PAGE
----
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It’s Not Wise to Trust the Internet for Gardening Advice

May 31, 2016 12:31PM ● Published by Denise Schreiber

The Internet is a wonderful thing. We can communicate instantaneously with family and friends, do research for school and work, and even assume that everything that we see on it is true. Surely, you’ve seen the commercial where the girl walks up to a friend and says that she is waiting for her date, a French model. Telling her friend that everything you read on the Internet is true, she excitedly greets the so-called model, an unattractive man with a fanny pack under his large belly who says, “Bond Jor.” 

So many of us receive emails and see memes that tout gardening ‘facts’—and while some of these are laughable, others are downright dangerous. 

So here are some things that I think you should know:

• Marigolds do not repel bunnies, groundhogs or deer. In fact, they are one of their preferred foods. Certain types of marigolds repel nematodes (roundworms) in the soil, but those types of nematodes can’t survive in our climate.

• PAM®, the cooking spray, is not a substitute for horticultural oil to kill scale insects on plants, but it is a good way to make your plant a sticky mess that will collect dirt and dust.

• Peonies do not attract ants and do not need them to open their buds. Peony buds are extremely large, which is why you notice the ants on them; the ants are only interested in the nectar of the flower.

• You cannot tell the sex of peppers by the number of lobes on the pepper. If you could, what would that make jalapeno and chile peppers?

• ‘Whacking’ a tree is not a good way to make it flower—it’s a good way to kill it. When you damage the cambium of a tree, it will put out flower buds to produce seed to make sure that its genes live on, since the tree will die.

• Planting by the moon, stars or anything else will not make a difference in the crop. You also cannot accurately reproduce the exact same conditions every year. Moisture, soil temperature and nutrients will all vary over time.

• All of those vibrating electronic devices that are supposed to repel mice, voles, moles, etc., do not work. If you think they will, I have a bridge in Brooklyn that I can sell you…cheap.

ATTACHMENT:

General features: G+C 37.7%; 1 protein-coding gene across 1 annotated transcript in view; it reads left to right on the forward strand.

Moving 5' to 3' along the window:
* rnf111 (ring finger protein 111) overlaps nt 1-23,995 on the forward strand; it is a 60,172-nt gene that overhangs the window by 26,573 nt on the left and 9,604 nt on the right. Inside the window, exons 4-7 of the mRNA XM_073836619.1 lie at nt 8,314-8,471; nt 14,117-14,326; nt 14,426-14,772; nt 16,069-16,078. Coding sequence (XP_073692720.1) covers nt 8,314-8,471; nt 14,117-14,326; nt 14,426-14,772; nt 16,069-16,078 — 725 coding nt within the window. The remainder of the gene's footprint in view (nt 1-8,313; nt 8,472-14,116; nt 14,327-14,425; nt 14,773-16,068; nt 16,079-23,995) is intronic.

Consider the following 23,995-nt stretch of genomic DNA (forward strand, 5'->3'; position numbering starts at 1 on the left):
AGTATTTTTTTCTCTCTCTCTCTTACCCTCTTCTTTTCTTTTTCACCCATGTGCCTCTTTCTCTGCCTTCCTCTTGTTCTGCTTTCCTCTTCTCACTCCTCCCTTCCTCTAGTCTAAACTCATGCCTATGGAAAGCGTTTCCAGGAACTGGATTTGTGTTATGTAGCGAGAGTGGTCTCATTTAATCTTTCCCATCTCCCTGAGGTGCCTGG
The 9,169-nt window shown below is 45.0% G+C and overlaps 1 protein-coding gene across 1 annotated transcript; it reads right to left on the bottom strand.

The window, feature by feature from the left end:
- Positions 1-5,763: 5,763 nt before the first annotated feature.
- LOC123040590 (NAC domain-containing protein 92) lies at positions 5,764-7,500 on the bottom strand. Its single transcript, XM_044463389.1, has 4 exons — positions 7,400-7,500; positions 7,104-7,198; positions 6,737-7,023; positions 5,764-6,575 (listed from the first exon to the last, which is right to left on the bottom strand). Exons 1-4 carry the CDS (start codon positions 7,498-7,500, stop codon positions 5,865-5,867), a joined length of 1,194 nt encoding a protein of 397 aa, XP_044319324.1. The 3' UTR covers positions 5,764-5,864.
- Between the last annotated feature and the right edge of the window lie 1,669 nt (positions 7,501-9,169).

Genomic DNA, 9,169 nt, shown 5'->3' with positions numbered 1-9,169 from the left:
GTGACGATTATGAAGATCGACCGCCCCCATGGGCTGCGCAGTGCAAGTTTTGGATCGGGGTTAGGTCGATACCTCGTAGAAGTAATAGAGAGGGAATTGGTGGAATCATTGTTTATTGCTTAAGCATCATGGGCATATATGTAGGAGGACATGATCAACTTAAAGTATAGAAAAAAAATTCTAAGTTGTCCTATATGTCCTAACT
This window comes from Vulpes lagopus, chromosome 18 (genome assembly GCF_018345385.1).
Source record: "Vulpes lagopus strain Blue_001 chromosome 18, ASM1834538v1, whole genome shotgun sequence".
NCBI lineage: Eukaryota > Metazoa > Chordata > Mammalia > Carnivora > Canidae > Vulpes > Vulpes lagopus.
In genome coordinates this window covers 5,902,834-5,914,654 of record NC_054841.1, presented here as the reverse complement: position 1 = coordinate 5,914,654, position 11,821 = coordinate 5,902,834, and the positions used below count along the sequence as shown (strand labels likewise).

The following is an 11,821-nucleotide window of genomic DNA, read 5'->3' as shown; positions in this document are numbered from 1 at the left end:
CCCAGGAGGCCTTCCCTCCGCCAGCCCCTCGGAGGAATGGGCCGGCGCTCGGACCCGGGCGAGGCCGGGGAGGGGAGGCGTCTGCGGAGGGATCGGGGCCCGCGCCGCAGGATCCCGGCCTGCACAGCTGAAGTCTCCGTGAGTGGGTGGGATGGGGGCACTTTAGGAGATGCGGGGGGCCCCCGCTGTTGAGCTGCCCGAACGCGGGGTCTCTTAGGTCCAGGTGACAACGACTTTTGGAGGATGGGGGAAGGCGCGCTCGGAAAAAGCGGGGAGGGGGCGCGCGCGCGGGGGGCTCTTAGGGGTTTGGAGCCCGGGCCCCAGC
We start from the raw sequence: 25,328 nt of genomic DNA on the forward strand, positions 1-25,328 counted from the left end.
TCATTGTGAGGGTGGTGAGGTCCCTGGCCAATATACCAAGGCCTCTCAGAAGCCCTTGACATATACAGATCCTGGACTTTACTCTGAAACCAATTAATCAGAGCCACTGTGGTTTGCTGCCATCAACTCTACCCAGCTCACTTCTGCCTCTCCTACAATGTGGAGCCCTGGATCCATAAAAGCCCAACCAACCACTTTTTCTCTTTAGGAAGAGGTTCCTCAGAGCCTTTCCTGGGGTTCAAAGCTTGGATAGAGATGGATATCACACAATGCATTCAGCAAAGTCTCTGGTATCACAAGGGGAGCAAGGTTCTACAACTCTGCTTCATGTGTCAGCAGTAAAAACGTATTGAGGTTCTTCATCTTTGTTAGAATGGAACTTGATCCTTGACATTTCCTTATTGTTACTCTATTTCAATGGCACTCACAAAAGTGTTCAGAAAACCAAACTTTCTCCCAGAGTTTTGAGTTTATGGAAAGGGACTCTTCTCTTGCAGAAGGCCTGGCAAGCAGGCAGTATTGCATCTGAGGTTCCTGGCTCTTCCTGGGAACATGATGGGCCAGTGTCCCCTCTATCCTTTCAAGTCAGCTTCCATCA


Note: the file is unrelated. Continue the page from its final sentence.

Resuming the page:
• Having a pregnant woman sow your seed because she is fertile means that you will have a bountiful crop. Seriously...don't even ask.

• Spraying your houseplants with water creates humidity that helps them thrive. Actually, it creates an opportunity for fungal problems. If you are growing plants that require high humidity, keep them in a bathroom with good light or set them on a tray of water. Even better, put a humidifier on your furnace.

• Mulch does not attract termites. Termites prefer damp, solid wood to create their caverns. If you have termites, have your foundation checked by a professional, but don’t blame your mulch. Cedar mulch does not repel insects either. It loses its fragrance in the outdoors.

• Using river rock means never mulching again! This one may be true, because you’ll be in a back brace. To cover a 3’x10’ area with ¾-inch river rock will take 1,198 pounds, or .599 tons of river rock. You also shouldn’t use rock as mulch because it heats up on warm winter days, tricking the plants into thinking that it’s time for them to start growing. When it turns cold again, the plants suffer. Rocks also retain leaves, dirt and weeds, so you still have to weed and clean up.

• Compost tea is not a ‘wonder drug’ for the garden, because it adds very few microbes, contributes to groundwater contamination, and cannot legally be used as a fungicide. But you can contract E. coli and salmonella from it when the tea isn’t made properly or is accidentally contaminated. Compost is good for your garden, so use that instead of compost tea.

• In the meme that says, ‘Never use Roundup® Weed Killer again,’ the alternative concoction is just as dangerous as the chemical itself, if not more so. It kills earthworms, contaminates the soil and damages the landscape. There are plenty of organic weed controls that you can use instead.   

Home+Garden, Today
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